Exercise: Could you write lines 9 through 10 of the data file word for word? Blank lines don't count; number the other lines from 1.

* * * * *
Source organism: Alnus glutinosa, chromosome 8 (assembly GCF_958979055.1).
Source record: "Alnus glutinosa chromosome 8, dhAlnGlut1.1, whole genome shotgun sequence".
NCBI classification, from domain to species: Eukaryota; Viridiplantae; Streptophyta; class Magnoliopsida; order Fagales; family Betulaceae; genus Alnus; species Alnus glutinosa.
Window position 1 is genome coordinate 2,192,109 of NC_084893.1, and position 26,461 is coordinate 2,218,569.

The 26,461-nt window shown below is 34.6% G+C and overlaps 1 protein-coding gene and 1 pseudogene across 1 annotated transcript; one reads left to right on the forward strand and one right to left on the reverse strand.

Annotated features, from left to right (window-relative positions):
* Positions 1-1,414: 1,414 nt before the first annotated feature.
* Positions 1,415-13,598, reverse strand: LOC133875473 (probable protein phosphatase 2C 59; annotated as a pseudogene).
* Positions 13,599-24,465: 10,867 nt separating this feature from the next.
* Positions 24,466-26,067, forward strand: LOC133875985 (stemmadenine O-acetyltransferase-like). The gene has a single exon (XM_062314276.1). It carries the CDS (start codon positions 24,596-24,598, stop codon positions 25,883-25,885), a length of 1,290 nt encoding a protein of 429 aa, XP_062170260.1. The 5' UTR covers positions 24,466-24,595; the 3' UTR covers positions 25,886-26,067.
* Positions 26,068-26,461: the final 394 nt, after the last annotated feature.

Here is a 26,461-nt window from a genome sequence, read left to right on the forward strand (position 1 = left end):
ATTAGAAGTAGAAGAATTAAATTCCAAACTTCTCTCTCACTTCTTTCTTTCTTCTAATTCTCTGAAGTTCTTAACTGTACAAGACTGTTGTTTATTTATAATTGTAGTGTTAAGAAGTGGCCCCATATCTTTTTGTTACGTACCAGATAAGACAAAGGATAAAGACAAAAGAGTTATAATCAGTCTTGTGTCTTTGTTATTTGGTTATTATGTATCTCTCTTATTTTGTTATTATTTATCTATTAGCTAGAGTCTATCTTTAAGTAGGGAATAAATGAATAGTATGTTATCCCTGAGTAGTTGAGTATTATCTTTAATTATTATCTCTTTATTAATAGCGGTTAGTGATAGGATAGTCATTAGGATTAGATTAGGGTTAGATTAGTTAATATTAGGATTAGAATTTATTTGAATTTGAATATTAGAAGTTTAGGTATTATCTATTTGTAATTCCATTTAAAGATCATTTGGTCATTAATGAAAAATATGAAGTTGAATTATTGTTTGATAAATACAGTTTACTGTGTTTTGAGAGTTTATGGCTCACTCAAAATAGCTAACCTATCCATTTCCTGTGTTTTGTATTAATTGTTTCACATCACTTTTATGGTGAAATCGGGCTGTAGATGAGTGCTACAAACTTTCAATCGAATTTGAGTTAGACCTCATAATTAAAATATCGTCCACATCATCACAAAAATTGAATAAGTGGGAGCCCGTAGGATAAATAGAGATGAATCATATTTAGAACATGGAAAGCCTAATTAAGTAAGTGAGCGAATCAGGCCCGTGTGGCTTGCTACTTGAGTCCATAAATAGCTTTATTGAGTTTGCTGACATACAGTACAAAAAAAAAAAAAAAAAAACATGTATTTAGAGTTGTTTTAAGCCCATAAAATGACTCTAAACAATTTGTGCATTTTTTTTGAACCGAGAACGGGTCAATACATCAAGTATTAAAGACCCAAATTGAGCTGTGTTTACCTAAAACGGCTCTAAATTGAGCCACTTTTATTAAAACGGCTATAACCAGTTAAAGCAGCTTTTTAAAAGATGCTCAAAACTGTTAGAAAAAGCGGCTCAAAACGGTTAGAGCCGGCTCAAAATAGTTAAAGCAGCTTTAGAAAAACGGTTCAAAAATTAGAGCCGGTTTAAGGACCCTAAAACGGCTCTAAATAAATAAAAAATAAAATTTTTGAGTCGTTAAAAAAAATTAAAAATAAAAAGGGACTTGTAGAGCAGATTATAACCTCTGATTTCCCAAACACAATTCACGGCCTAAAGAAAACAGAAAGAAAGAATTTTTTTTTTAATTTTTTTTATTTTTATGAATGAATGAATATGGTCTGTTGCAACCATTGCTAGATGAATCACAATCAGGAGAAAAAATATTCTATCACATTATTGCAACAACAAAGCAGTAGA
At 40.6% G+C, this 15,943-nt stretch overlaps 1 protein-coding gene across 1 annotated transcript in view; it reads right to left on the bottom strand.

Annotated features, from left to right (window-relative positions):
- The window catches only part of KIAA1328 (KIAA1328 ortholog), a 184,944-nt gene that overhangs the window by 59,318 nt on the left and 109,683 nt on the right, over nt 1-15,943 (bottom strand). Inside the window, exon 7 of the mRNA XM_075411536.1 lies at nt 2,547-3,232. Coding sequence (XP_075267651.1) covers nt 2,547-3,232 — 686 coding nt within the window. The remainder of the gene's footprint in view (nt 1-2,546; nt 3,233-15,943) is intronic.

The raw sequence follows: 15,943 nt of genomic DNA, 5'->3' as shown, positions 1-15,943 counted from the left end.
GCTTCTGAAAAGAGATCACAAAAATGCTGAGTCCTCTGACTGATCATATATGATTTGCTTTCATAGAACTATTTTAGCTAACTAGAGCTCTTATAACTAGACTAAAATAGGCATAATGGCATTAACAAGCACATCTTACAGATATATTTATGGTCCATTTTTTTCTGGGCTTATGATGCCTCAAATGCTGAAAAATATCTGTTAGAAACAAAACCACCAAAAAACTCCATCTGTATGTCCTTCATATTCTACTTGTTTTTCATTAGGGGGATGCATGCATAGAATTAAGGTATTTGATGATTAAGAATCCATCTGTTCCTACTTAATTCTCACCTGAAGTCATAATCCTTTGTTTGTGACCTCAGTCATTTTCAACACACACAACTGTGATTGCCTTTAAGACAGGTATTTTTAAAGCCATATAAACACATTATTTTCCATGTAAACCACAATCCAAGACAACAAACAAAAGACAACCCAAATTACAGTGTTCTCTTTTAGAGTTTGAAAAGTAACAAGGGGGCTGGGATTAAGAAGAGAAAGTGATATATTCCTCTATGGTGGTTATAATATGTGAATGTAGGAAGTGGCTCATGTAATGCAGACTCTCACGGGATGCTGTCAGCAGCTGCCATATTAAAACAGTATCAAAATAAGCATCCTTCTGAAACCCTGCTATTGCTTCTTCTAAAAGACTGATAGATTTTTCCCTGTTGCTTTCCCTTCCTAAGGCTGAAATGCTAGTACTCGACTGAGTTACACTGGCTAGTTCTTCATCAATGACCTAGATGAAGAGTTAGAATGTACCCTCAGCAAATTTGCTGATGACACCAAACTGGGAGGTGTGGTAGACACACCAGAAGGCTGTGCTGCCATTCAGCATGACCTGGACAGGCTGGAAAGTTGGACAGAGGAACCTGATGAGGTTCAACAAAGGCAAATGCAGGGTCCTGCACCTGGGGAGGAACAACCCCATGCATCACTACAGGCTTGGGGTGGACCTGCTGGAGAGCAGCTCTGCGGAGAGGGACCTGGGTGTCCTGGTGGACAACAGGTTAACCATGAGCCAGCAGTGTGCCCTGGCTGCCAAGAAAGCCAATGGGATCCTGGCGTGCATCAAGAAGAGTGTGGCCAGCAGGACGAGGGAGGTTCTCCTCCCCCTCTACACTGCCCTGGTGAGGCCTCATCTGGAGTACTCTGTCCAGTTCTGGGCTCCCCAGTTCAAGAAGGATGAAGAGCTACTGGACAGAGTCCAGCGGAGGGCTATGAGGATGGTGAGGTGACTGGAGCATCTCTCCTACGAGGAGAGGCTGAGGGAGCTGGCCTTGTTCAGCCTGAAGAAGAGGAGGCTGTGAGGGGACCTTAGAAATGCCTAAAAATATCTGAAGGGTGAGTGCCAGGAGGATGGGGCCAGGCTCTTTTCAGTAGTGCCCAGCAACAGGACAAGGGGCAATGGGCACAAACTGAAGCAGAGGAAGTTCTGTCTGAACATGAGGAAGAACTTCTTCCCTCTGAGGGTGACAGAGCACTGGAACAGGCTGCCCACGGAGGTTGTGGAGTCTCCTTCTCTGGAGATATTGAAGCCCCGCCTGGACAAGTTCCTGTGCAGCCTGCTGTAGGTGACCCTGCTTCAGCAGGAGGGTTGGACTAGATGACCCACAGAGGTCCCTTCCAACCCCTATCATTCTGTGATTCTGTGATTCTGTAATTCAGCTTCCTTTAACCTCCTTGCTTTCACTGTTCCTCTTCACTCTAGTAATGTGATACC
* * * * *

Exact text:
* Positions 13,599-24,465: 10,867 nt separating this feature from the next.
* Positions 24,466-26,067, forward strand: LOC133875985 (stemmadenine O-acetyltransferase-like). The gene has a single exon (XM_062314276.1). It carries the CDS (start codon positions 24,596-24,598, stop codon positions 25,883-25,885), a length of 1,290 nt encoding a protein of 429 aa, XP_062170260.1. The 5' UTR covers positions 24,466-24,595; the 3' UTR covers positions 25,886-26,067.